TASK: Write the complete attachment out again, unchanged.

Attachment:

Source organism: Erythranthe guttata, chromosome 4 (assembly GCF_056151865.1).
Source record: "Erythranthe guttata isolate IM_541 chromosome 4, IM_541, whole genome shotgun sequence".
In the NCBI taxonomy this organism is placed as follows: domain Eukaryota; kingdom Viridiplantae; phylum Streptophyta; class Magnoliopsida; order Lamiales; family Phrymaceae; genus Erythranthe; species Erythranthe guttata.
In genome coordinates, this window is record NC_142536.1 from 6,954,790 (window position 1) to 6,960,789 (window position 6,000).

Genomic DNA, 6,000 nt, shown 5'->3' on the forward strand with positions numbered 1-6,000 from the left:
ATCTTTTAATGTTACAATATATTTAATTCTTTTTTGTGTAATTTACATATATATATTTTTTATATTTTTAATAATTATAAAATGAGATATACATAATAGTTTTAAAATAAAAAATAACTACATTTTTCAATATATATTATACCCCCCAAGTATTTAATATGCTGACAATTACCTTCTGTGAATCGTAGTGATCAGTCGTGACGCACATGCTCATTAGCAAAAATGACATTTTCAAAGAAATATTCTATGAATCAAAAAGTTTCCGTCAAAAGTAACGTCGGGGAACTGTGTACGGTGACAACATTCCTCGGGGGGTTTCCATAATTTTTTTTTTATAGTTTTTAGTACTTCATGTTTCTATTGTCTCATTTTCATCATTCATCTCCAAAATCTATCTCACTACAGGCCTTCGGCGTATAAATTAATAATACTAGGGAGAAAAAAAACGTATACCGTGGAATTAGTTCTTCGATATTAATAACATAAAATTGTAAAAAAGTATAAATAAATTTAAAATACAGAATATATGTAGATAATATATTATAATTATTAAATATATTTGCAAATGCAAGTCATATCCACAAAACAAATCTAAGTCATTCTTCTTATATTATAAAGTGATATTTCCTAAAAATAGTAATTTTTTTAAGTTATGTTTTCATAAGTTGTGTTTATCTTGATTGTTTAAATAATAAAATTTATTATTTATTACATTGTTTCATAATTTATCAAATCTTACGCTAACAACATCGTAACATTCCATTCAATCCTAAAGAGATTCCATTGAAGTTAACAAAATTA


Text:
Source organism: Erythranthe guttata, chromosome 4 (assembly GCF_056151865.1).
Source record: "Erythranthe guttata isolate IM_541 chromosome 4, IM_541, whole genome shotgun sequence".
In the NCBI taxonomy this organism is placed as follows: domain Eukaryota; kingdom Viridiplantae; phylum Streptophyta; class Magnoliopsida; order Lamiales; family Phrymaceae; genus Erythranthe; species Erythranthe guttata.
In genome coordinates, this window is record NC_142536.1 from 6,954,790 (window position 1) to 6,960,789 (window position 6,000).

Genomic DNA, 6,000 nt, shown 5'->3' on the forward strand with positions numbered 1-6,000 from the left:
ATCTTTTAATGTTACAATATATTTAATTCTTTTTTGTGTAATTTACATATATATATTTTTTATATTTTTAATAATTATAAAATGAGATATACATAATAGTTTTAAAATAAAAAATAACTACATTTTTCAATATATATTATACCCCCCAAGTATTTAATATGCTGACAATTACCTTCTGTGAATCGTAGTGATCAGTCGTGACGCACATGCTCATTAGCAAAAATGACATTTTCAAAGAAATATTCTATGAATCAAAAAGTTTCCGTCAAAAGTAACGTCGGGGAACTGTGTACGGTGACAACATTCCTCGGGGGGTTTCCATAATTTTTTTTTTATAGTTTTTAGTACTTCATGTTTCTATTGTCTCATTTTCATCATTCATCTCCAAAATCTATCTCACTACAGGCCTTCGGCGTATAAATTAATAATACTAGGGAGAAAAAAAACGTATACCGTGGAATTAGTTCTTCGATATTAATAACATAAAATTGTAAAAAAGTATAAATAAATTTAAAATACAGAATATATGTAGATAATATATTATAATTATTAAATATATTTGCAAATGCAAGTCATATCCACAAAACAAATCTAAGTCATTCTTCTTATATTATAAAGTGATATTTCCTAAAAATAGTAATTTTTTTAAGTTATGTTTTCATAAGTTGTGTTTATCTTGATTGTTTAAATAATAAAATTTATTATTTATTACATTGTTTCATAATTTATCAAATCTTACGCTAACAACATCGTAACATTCCATTCAATCCTAAAGAGATTCCATTGAAGTTAACAAAATTA